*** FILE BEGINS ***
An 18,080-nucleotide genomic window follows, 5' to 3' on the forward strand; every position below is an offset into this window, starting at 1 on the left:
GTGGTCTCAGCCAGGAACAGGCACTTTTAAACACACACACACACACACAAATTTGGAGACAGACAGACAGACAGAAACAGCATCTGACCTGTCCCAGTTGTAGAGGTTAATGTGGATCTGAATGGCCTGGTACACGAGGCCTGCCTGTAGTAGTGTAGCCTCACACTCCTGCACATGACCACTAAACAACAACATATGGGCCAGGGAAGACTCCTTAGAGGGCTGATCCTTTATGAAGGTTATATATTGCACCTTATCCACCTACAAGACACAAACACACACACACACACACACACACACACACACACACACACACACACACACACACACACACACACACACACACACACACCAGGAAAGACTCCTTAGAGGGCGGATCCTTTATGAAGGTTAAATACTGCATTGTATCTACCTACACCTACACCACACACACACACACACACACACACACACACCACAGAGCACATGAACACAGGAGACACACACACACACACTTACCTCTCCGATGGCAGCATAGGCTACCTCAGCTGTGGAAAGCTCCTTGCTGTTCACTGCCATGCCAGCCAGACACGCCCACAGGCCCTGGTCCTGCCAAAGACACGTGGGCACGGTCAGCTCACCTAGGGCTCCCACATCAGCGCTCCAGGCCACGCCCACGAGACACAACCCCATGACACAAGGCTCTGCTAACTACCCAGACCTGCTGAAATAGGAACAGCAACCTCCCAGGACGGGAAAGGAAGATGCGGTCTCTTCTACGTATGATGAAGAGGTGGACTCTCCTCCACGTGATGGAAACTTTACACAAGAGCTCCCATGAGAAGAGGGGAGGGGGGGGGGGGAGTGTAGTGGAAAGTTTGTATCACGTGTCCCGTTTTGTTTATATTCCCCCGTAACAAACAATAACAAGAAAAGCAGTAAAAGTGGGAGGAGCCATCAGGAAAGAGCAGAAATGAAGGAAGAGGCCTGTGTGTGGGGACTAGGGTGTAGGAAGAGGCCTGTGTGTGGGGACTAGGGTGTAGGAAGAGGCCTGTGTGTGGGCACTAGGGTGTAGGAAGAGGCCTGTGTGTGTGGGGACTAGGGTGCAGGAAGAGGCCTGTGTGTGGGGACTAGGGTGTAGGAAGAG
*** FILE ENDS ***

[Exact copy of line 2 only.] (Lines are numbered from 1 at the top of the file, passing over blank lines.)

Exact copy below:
GTGGTCTCAGCCAGGAACAGGCACTTTTAAACACACACACACACACACAAATTTGGAGACAGACAGACAGACAGAAACAGCATCTGACCTGTCCCAGTTGTAGAGGTTAATGTGGATCTGAATGGCCTGGTACACGAGGCCTGCCTGTAGTAGTGTAGCCTCACACTCCTGCACATGACCACTAAACAACAACATATGGGCCAGGGAAGACTCCTTAGAGGGCTGATCCTTTATGAAGGTTATATATTGCACCTTATCCACCTACAAGACACAAACACACACACACACACACACACACACACACACACACACACACACACACACACACACACACACACACACACACACACACCAGGAAAGACTCCTTAGAGGGCGGATCCTTTATGAAGGTTAAATACTGCATTGTATCTACCTACACCTACACCACACACACACACACACACACACACACACACCACAGAGCACATGAACACAGGAGACACACACACACACACTTACCTCTCCGATGGCAGCATAGGCTACCTCAGCTGTGGAAAGCTCCTTGCTGTTCACTGCCATGCCAGCCAGACACGCCCACAGGCCCTGGTCCTGCCAAAGACACGTGGGCACGGTCAGCTCACCTAGGGCTCCCACATCAGCGCTCCAGGCCACGCCCACGAGACACAACCCCATGACACAAGGCTCTGCTAACTACCCAGACCTGCTGAAATAGGAACAGCAACCTCCCAGGACGGGAAAGGAAGATGCGGTCTCTTCTACGTATGATGAAGAGGTGGACTCTCCTCCACGTGATGGAAACTTTACACAAGAGCTCCCATGAGAAGAGGGGAGGGGGGGGGGGGAGTGTAGTGGAAAGTTTGTATCACGTGTCCCGTTTTGTTTATATTCCCCCGTAACAAACAATAACAAGAAAAGCAGTAAAAGTGGGAGGAGCCATCAGGAAAGAGCAGAAATGAAGGAAGAGGCCTGTGTGTGGGGACTAGGGTGTAGGAAGAGGCCTGTGTGTGGGGACTAGGGTGTAGGAAGAGGCCTGTGTGTGGGCACTAGGGTGTAGGAAGAGGCCTGTGTGTGTGGGGACTAGGGTGCAGGAAGAGGCCTGTGTGTGGGGACTAGGGTGTAGGAAGAG